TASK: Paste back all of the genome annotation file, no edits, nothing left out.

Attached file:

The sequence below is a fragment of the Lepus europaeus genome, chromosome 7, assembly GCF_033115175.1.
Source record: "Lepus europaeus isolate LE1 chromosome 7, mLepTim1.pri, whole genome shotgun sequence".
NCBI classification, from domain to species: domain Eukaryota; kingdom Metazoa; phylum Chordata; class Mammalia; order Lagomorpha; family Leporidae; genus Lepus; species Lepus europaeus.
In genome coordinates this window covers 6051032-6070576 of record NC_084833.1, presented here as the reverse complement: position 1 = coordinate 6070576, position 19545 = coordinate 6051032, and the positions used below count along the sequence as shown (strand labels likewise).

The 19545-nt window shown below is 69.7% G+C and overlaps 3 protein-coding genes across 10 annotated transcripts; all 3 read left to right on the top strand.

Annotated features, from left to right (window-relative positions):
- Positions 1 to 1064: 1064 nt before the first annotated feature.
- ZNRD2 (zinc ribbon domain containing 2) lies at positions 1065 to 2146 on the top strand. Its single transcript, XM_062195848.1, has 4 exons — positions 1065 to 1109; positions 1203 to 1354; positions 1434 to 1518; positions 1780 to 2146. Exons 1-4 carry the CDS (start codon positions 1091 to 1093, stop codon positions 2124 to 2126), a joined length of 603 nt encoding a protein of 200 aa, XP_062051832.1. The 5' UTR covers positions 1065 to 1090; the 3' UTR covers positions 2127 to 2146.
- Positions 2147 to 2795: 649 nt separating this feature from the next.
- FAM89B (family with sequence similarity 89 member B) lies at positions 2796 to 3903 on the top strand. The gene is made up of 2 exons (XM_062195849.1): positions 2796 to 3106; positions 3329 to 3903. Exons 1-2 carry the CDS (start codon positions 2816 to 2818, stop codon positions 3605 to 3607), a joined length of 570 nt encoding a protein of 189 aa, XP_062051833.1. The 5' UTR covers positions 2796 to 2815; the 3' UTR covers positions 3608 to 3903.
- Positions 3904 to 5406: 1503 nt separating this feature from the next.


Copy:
The sequence below is a fragment of the Lepus europaeus genome, chromosome 7, assembly GCF_033115175.1.
Source record: "Lepus europaeus isolate LE1 chromosome 7, mLepTim1.pri, whole genome shotgun sequence".
NCBI classification, from domain to species: domain Eukaryota; kingdom Metazoa; phylum Chordata; class Mammalia; order Lagomorpha; family Leporidae; genus Lepus; species Lepus europaeus.
In genome coordinates this window covers 6051032-6070576 of record NC_084833.1, presented here as the reverse complement: position 1 = coordinate 6070576, position 19545 = coordinate 6051032, and the positions used below count along the sequence as shown (strand labels likewise).

The 19545-nt window shown below is 69.7% G+C and overlaps 3 protein-coding genes across 10 annotated transcripts; all 3 read left to right on the top strand.

Annotated features, from left to right (window-relative positions):
- Positions 1 to 1064: 1064 nt before the first annotated feature.
- ZNRD2 (zinc ribbon domain containing 2) lies at positions 1065 to 2146 on the top strand. Its single transcript, XM_062195848.1, has 4 exons — positions 1065 to 1109; positions 1203 to 1354; positions 1434 to 1518; positions 1780 to 2146. Exons 1-4 carry the CDS (start codon positions 1091 to 1093, stop codon positions 2124 to 2126), a joined length of 603 nt encoding a protein of 200 aa, XP_062051832.1. The 5' UTR covers positions 1065 to 1090; the 3' UTR covers positions 2127 to 2146.
- Positions 2147 to 2795: 649 nt separating this feature from the next.
- FAM89B (family with sequence similarity 89 member B) lies at positions 2796 to 3903 on the top strand. The gene is made up of 2 exons (XM_062195849.1): positions 2796 to 3106; positions 3329 to 3903. Exons 1-2 carry the CDS (start codon positions 2816 to 2818, stop codon positions 3605 to 3607), a joined length of 570 nt encoding a protein of 189 aa, XP_062051833.1. The 5' UTR covers positions 2796 to 2815; the 3' UTR covers positions 3608 to 3903.
- Positions 3904 to 5406: 1503 nt separating this feature from the next.